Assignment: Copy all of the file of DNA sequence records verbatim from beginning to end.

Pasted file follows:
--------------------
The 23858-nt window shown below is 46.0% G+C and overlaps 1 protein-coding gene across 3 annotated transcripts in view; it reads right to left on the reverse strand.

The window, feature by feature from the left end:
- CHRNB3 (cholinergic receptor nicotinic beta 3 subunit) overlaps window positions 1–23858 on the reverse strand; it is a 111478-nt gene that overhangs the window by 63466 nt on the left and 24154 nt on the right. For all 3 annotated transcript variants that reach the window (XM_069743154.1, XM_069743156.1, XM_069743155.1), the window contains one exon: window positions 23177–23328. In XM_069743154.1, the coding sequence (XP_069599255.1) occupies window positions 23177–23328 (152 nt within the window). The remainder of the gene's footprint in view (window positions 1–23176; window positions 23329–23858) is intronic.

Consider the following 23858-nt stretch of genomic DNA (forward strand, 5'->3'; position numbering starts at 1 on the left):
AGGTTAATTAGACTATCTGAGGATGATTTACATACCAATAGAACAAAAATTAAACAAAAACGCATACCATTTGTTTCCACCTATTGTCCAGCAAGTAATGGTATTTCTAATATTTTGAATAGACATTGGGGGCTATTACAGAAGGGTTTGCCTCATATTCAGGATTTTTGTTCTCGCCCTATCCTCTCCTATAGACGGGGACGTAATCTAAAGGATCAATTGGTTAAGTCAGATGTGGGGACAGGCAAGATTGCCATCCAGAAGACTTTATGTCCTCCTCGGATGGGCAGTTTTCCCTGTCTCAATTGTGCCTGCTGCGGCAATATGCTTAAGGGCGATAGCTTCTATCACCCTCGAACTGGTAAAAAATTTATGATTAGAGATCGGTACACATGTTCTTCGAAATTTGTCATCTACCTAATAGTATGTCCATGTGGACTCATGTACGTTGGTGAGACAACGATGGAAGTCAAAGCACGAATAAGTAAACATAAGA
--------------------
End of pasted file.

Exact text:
The 23858-nt window shown below is 46.0% G+C and overlaps 1 protein-coding gene across 3 annotated transcripts in view; it reads right to left on the reverse strand.

The window, feature by feature from the left end:
- CHRNB3 (cholinergic receptor nicotinic beta 3 subunit) overlaps window positions 1–23858 on the reverse strand; it is a 111478-nt gene that overhangs the window by 63466 nt on the left and 24154 nt on the right. For all 3 annotated transcript variants that reach the window (XM_069743154.1, XM_069743156.1, XM_069743155.1), the window contains one exon: window positions 23177–23328. In XM_069743154.1, the coding sequence (XP_069599255.1) occupies window positions 23177–23328 (152 nt within the window). The remainder of the gene's footprint in view (window positions 1–23176; window positions 23329–23858) is intronic.

Consider the following 23858-nt stretch of genomic DNA (forward strand, 5'->3'; position numbering starts at 1 on the left):
AGGTTAATTAGACTATCTGAGGATGATTTACATACCAATAGAACAAAAATTAAACAAAAACGCATACCATTTGTTTCCACCTATTGTCCAGCAAGTAATGGTATTTCTAATATTTTGAATAGACATTGGGGGCTATTACAGAAGGGTTTGCCTCATATTCAGGATTTTTGTTCTCGCCCTATCCTCTCCTATAGACGGGGACGTAATCTAAAGGATCAATTGGTTAAGTCAGATGTGGGGACAGGCAAGATTGCCATCCAGAAGACTTTATGTCCTCCTCGGATGGGCAGTTTTCCCTGTCTCAATTGTGCCTGCTGCGGCAATATGCTTAAGGGCGATAGCTTCTATCACCCTCGAACTGGTAAAAAATTTATGATTAGAGATCGGTACACATGTTCTTCGAAATTTGTCATCTACCTAATAGTATGTCCATGTGGACTCATGTACGTTGGTGAGACAACGATGGAAGTCAAAGCACGAATAAGTAAACATAAGA